One drawback to probabilistic methodologies is that they are more susceptible to fraud. Bad faith actors will see Apple’s privacy changes as an opportunity to deceive marketers on attribution. so marketers and strategic partners will need to focus heavily on fraud and brand safety measures. 

Looking Ahead To First-Party Data

If there is a single takeaway for marketers from Apple’s iOS 14 announcement it’s that the risk has never been higher for marketers who rely heavily on IDFA and other third-party data identifiers and tracking sources. Alternatively, the door to opportunity will open wider for marketers that are staying closer than ever to first-party data. 

While the IDFA is largely going away, marketers will still have access to the Identifier for Vendors or IDFV. The IDFV ensures that companies with their own app(s) can use an identifier to access first-party user data and to understand the audiences within the app(s) they own.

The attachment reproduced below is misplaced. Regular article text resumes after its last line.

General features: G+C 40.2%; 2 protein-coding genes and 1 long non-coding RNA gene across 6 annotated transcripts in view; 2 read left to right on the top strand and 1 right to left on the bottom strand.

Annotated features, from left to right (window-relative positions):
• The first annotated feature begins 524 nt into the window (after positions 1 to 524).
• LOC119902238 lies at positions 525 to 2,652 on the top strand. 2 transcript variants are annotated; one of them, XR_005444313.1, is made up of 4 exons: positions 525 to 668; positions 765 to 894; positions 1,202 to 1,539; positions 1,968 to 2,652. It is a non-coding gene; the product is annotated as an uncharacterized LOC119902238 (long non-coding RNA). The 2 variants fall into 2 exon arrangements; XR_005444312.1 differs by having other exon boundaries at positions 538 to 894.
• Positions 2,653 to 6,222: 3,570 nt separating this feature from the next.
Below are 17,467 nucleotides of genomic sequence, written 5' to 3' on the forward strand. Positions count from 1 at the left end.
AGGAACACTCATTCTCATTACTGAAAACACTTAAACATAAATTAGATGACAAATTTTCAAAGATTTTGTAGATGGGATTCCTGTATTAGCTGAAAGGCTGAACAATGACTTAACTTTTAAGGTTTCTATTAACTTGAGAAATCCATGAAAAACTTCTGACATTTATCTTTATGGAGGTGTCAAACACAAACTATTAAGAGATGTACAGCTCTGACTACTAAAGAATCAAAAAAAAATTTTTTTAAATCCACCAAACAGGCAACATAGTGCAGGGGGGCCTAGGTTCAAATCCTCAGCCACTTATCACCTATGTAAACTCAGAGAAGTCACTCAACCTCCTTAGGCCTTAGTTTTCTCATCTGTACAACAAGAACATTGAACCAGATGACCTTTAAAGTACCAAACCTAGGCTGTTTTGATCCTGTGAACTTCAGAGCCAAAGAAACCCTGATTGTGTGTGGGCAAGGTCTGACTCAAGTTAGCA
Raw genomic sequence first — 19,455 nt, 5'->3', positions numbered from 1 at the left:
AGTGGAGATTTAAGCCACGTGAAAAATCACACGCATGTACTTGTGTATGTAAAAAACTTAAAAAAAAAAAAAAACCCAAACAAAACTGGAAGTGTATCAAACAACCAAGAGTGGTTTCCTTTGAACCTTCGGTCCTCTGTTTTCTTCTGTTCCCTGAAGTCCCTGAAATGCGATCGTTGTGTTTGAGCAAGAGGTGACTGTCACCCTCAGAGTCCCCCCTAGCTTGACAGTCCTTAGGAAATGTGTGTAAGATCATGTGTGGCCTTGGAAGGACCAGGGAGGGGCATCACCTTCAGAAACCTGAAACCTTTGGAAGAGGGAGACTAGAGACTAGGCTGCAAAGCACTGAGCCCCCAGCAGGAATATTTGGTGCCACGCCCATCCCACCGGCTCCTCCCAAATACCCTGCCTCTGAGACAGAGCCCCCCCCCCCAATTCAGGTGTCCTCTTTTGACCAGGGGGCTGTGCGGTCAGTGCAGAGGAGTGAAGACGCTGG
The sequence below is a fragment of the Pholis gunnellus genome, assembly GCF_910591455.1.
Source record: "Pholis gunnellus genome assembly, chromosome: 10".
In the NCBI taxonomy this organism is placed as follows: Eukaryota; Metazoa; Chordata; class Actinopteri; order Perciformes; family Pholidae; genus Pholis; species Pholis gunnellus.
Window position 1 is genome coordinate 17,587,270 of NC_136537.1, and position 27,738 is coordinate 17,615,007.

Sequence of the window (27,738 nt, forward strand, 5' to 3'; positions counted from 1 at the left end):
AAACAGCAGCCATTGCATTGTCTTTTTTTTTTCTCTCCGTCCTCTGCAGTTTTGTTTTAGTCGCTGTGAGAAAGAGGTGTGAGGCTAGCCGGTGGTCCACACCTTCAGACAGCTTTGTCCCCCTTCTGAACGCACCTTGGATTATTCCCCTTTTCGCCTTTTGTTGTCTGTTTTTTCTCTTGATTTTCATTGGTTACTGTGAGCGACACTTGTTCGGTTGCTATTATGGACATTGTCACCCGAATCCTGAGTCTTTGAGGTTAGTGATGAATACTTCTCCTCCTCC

Today, marketers can activate these first-party audiences and push them to many platforms for activation and media buying via the IDFA because it is universal. With the release of iOS 14, marketers will need to focus on identity resolution around hashed emails or households to integrate first-party data seamlessly into activation channels like Facebook and Google. 

The importance of first-party identifiers and data has steadily increased over the years, and Google’s Chrome and Apple’s iOS announcements have sent it forward exponentially. 

Next Steps

If you want to learn more about how to set your brand up for success in an IDFA-less world or you just want to chat through some of your concerns related to the iOS 14 release, contact us here.